If dispassion is the tone best suited for writing about contentious ethnic and demographic issues, this lucid survey of the numbers question across much of the Northern Hemisphere deserves every plaudit. With palpable restraint and sometimes maddening equivocation, demographer Michael Teitelbaum and historian Jay Winter survey the intertwined issues of birth rates, immigration, and other factors contributing to demographic instability in nine countries, where the resulting conflicts range from the relatively muted (in France, England, Germany, and the United States) through the more nettlesome (Canada, Russia, and the former Soviet Union) to the downright horrific (the former Yugoslavia). The authors are plainly aware that expressions of uneasiness concerning these issues may either be demagogic or inspire accusations of demagogy, and that in establishment circles throughout the contemporary West it is considered bad form to worry publicly about the demographic decline of one’s own group. For this reason, they write as the most cautious professors: to inform, not to alarm. While they occasionally point to the deeper and more contentious questions raised by their subject, they nearly always step back from the brink, refusing to venture answers of their own. Nevertheless, their work does convey that something very significant is going on throughout the Western industrialized world. As Teitelbaum and Winter claim, “every country’s public life is vitally affected by demographic issues,” and the Western developed countries, having surmounted (often painfully) the traumas of industrialization, nonetheless face “an uncertain future” as their internal ethnic balances undergo dramatic shifts.
Nearly all Western countries have low birth rates, often combined with high and rising levels of immigration. The authors begin with Germany, where fertility rates dipped below replacement level (an average of 2.1 births per woman) in 1970 and kept dropping through the mid-1980’s. The idea of German citizenship—forged in the 19th-century unification battles—is based on a community of common descent. Thus, guest workers from Turkey and elsewhere who migrated to West Germany in the 1950’s were never considered German, nor were their children. In the 1980’s, asylum seekers from all over the Eastern Hemisphere began to enter the country. These migrations would surely have seemed less significant were the Germans themselves not shrinking in number. When hoodlums engaged in sporadic violent attacks against the migrants in the early 1990’s, they found a considerable cushion of popular support. As one German banker notes, “Of course we need foreigners, but how many? Our elites have not been able to come up with good explanations for the fears people have about Germany’s future.” At present, the political establishment seems to have coalesced around a sensible middle ground: expanding the eligibility for German citizenship to include the long-resident Turks and others, while reducing the flow of new immigrants. But as long as ethnic Germans do not want many children of their own, the question of whether “the Germans are dying out” (the subtitle of a Günter Grass novel) will remain pertinent.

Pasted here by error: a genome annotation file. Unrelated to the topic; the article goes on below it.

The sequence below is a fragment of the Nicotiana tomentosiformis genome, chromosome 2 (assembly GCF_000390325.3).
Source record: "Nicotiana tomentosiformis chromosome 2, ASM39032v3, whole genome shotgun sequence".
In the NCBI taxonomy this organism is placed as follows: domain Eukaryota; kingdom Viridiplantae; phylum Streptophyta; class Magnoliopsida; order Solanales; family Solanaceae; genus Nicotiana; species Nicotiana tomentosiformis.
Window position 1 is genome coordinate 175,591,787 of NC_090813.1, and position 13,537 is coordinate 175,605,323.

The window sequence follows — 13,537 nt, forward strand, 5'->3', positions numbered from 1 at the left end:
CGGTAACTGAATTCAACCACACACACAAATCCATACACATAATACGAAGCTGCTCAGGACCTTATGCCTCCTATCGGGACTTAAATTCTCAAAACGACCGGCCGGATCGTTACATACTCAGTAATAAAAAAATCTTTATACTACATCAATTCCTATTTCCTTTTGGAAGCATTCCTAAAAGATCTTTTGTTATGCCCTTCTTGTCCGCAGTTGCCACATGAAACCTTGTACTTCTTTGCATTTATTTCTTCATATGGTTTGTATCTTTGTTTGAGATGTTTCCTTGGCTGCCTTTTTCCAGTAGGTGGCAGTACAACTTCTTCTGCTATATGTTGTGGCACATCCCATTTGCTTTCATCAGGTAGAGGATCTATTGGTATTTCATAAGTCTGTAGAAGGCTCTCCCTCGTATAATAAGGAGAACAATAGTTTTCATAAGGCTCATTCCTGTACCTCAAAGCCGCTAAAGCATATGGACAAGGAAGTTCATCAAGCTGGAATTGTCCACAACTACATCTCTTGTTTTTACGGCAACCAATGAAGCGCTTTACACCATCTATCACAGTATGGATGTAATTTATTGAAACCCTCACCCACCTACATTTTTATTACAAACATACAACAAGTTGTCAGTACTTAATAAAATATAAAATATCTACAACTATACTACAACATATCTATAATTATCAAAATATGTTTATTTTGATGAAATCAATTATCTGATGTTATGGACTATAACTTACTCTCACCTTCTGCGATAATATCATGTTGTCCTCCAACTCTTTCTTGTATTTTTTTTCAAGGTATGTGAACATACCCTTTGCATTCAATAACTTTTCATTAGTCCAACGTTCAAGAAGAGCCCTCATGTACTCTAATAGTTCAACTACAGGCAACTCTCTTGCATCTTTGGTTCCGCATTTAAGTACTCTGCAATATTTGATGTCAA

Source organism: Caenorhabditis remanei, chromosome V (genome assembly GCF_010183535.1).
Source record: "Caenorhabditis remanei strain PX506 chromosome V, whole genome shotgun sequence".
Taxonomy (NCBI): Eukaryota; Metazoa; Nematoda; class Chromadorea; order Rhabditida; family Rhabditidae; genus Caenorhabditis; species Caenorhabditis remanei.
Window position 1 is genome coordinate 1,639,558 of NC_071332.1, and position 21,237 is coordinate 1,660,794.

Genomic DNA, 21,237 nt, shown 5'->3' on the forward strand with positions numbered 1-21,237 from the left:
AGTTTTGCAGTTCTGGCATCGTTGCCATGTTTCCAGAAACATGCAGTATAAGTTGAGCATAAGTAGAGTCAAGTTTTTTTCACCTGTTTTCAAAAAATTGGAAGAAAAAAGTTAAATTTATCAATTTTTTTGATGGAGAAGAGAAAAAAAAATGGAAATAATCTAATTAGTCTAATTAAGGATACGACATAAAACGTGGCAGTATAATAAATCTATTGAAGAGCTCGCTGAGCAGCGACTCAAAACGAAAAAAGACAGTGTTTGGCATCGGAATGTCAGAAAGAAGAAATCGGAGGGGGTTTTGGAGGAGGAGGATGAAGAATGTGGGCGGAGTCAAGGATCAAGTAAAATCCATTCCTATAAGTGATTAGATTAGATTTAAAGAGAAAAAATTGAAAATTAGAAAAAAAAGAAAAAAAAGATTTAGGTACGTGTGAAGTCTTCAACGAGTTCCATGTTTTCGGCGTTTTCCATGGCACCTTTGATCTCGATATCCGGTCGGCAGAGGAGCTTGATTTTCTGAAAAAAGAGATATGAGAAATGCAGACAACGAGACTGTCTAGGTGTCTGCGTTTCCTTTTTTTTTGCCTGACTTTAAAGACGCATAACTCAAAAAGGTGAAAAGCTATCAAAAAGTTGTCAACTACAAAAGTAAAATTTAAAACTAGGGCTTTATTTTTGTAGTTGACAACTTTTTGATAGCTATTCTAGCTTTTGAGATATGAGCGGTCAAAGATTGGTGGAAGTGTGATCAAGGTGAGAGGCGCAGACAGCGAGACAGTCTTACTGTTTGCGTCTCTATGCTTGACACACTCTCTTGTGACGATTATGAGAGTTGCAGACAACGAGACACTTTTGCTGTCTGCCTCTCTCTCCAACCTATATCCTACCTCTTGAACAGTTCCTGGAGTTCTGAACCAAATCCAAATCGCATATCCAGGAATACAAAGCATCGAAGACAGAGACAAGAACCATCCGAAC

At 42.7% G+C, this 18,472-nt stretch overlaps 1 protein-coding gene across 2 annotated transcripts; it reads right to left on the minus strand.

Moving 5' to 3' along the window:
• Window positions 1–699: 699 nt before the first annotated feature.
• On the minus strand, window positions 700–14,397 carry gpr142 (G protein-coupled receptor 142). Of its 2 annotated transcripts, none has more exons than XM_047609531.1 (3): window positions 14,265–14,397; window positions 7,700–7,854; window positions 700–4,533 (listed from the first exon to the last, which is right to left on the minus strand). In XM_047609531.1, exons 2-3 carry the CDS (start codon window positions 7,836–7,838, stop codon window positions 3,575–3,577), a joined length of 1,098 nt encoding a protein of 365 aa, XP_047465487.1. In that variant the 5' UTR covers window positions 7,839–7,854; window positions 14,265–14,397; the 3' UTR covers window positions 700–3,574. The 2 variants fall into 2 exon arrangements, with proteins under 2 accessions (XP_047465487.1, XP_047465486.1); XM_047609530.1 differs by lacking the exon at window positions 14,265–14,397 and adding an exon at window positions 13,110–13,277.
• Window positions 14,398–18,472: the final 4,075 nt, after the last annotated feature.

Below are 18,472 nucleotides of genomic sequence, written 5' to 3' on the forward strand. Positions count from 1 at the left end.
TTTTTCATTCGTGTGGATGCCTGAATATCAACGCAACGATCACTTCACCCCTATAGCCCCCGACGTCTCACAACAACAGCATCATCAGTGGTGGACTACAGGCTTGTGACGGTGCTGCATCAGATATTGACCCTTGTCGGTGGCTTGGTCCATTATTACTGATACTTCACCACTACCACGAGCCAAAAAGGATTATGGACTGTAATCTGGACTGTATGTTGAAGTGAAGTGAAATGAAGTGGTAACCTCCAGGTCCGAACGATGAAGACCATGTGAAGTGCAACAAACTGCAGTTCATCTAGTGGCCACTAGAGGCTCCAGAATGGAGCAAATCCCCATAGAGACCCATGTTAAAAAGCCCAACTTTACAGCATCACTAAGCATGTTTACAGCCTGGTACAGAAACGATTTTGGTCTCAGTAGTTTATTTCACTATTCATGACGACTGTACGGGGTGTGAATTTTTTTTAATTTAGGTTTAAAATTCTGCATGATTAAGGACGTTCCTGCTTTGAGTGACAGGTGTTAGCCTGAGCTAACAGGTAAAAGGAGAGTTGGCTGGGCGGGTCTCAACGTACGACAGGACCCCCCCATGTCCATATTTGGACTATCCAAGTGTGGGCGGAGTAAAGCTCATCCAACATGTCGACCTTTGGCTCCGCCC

French intellectuals and politicians have been grappling with a sense of demographic decline for much longer: Since the Revolution, France’s population has grown more slowly than that of its neighbors (though it is now higher than Germany’s) and her relative power has been shrinking as a result. Pro-natalist policies have a long pedigree, and even specialized debates between demographers attract public attention. Virtually all major parties value an idea of French culture linked to the nation’s past, and it is not surprising that France was the first country to generate a hefty protest party against Third World immigration. Whether this kind of national self-consciousness will actually help the French navigate the demographic shoals ahead is, of course, another matter.
In England, the political class seemed ready to overlook the fact that it was playing host to a growing, unassimilated Muslim population until 1989, when Salman Rushdie’s novel The Satanic Verses earned the author a fatwa, or death sentence, from Muslim clerics. In the weeks that followed. Englishmen were forced to acknowledge that there were hundreds of thousands of people living in their midst who favored putting an author to death for writing a book. Teitelbaum and Winter go right to the heart of the issue, asking, “Is Islamic belief compatible with citizenship in a Western country?” They give no answer but remind readers that, when Enoch Powell raised a similar question 30 years ago, he was kicked out of the Tory leadership: The issue was simply too charged for a political class operating within very fixed, unspoken assumptions about the proper boundaries of political debate. While distancing themselves from Powell, Teitelbaum and Winter admit that the question he put forward was entirely legitimate.